Photo (cc) by 401(K) 2013
The Affordable Care Act, also known as Obamacare, was the answer for many Americans, but left others with questions. For example, a reader asked this question:
If a person leaves their current job where they had company-based insurance to take another job where that insurance won’t start for 90 days, will that person need to get insurance for that 90 days, or will it be OK not to have coverage for that period? Would they be in danger of getting a fine? — Andrea
Before we get to Andrea’s answer, here’s one of the many videos I did as the deadlines for provisions in the Affordable Care Act approached. It’s about what will happen if you don’t have insurance.
Now, on to Andrea’s question.
The short answer, Andrea, is: No, you won’t face a fine for not having insurance for 90 days.
According to Donna M. Ballman, employment lawyer and author of “Stand Up for Yourself Without Getting Fired“:
The Affordable Care Act website says that “If you’re uninsured for just part of the year, one-twelfth of the yearly penalty applies to each month you’re uninsured. If you’re uninsured for less than three months, you don’t have to make a payment.”
The IRS backs her up. From its website:
For any month in 2014 that you or any of your dependents don’t maintain coverage and don’t qualify for an exemption, you will need to make an individual shared responsibility payment with your 2014 tax return filed in 2015.
However, if you went without coverage for less than three consecutive months during the year, you may qualify for the short coverage gap exemption and will not have to make a payment for those months.
There are other exemptions affecting the coverage requirement, including low income and belonging to a group explicitly exempt (you can read more about the specifics here), but generally you’re required to either have health insurance or make a “shared responsibility payment” (pay a fine) when you file your 2014 federal income tax return next April.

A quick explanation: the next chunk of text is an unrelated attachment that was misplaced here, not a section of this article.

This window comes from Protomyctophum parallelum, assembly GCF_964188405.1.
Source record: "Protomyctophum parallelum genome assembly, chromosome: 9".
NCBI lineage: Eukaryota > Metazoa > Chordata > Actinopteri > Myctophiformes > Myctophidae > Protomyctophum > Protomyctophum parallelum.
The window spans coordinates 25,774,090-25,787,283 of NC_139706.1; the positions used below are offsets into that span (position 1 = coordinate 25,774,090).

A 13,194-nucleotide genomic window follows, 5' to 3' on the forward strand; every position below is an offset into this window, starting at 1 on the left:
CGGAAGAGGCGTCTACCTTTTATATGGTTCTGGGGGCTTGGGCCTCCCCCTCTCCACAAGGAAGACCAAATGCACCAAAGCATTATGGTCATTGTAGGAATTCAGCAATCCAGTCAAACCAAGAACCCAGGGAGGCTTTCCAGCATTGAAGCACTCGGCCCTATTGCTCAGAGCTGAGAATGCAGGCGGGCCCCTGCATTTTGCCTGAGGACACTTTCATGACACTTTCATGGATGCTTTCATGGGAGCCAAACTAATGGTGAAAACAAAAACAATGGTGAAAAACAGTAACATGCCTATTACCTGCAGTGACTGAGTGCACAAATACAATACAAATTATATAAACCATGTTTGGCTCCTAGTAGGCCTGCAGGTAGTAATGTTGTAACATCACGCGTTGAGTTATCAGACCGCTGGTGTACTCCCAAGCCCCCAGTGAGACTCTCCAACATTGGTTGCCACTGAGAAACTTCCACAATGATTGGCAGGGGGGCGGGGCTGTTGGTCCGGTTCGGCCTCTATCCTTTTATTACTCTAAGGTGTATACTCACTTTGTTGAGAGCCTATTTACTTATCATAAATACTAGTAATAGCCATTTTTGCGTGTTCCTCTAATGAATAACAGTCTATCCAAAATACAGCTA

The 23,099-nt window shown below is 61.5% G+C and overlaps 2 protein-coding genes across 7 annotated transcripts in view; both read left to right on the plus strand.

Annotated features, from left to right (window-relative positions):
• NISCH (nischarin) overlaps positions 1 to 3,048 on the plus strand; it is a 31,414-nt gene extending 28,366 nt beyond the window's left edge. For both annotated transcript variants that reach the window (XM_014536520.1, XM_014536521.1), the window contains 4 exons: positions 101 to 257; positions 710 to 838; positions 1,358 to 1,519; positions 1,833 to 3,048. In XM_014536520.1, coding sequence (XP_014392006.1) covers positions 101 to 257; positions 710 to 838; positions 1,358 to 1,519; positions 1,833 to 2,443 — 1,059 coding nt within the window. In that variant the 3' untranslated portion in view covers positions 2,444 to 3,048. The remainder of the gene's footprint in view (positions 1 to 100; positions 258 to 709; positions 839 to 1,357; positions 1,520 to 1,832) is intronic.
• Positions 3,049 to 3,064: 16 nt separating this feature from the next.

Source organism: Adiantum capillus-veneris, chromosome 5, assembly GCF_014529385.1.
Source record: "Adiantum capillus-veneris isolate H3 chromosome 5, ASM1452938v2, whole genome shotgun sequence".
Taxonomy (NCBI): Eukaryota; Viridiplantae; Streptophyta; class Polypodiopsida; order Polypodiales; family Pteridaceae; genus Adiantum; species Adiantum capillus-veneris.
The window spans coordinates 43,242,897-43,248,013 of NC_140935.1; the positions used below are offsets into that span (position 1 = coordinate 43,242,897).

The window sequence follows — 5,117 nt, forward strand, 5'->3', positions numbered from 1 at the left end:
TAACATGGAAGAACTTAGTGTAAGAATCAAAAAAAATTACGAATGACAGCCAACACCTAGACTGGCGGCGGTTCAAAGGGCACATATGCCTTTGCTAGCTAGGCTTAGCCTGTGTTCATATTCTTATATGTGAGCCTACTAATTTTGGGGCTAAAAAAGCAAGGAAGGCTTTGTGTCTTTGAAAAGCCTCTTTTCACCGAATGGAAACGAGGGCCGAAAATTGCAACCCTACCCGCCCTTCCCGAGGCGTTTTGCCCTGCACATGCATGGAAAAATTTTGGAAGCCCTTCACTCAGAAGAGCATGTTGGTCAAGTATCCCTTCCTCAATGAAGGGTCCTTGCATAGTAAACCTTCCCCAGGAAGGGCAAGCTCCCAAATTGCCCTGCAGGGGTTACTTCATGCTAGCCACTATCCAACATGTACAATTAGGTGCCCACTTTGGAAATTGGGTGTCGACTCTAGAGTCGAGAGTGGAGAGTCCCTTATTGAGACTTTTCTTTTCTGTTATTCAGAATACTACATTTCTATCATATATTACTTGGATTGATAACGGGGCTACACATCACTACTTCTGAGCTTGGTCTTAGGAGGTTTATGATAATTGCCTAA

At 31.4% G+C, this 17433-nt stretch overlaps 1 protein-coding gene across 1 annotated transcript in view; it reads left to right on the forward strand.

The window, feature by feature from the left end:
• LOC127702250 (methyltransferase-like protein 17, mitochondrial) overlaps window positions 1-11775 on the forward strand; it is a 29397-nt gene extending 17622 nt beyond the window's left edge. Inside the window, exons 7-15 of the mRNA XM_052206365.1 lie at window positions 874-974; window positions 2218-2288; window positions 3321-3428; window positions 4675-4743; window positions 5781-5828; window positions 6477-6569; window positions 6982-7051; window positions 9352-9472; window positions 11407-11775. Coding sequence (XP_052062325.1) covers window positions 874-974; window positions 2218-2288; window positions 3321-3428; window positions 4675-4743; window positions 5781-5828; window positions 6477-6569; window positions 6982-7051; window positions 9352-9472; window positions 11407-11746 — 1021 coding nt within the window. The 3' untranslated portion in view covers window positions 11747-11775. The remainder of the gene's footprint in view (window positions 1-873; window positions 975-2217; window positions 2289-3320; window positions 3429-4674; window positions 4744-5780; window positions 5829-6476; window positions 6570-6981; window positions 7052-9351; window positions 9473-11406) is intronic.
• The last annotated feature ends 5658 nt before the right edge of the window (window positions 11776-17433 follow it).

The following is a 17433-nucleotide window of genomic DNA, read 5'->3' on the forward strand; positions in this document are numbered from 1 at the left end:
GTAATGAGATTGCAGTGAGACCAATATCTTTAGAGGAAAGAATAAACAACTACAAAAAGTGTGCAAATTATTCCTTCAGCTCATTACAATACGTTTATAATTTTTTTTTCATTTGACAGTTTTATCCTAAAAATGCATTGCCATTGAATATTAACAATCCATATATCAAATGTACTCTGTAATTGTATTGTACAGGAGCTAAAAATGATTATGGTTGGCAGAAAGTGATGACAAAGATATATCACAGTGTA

As Ballman says above, that fine will be one-twelfth of the yearly penalty for each month you’re uninsured. That penalty is the greater of 1 percent of your yearly household income (see this site for a more detailed explanation) or $95. There are also penalties applying to uninsured children.
Forget the fine: Do you really want to be uninsured?
About a year ago I wrote an article called “Americans Don’t Want Health Insurance? Since When?” It was in response to the many commenters on this site who were livid about being forced to buy insurance by the Affordable Care Act. What I said there applies here:
When I graduated from college, there were a few months prior to starting my first “real” job when I didn’t have health insurance. Or I wouldn’t have, at least, if my parents hadn’t insisted on it.
Even though I was a healthy 21-year-old, my parents wouldn’t consider allowing me to exist without health insurance, even for one day. Why? Simple.
As my parents, they would have felt obligated to step up financially in the event of a major health care catastrophe. They worked exceedingly hard their entire lives to accumulate their nest egg. There was no way they were going to allow me to put that at risk because I was too stupid or cheap to shell out a couple of hundred bucks for insurance.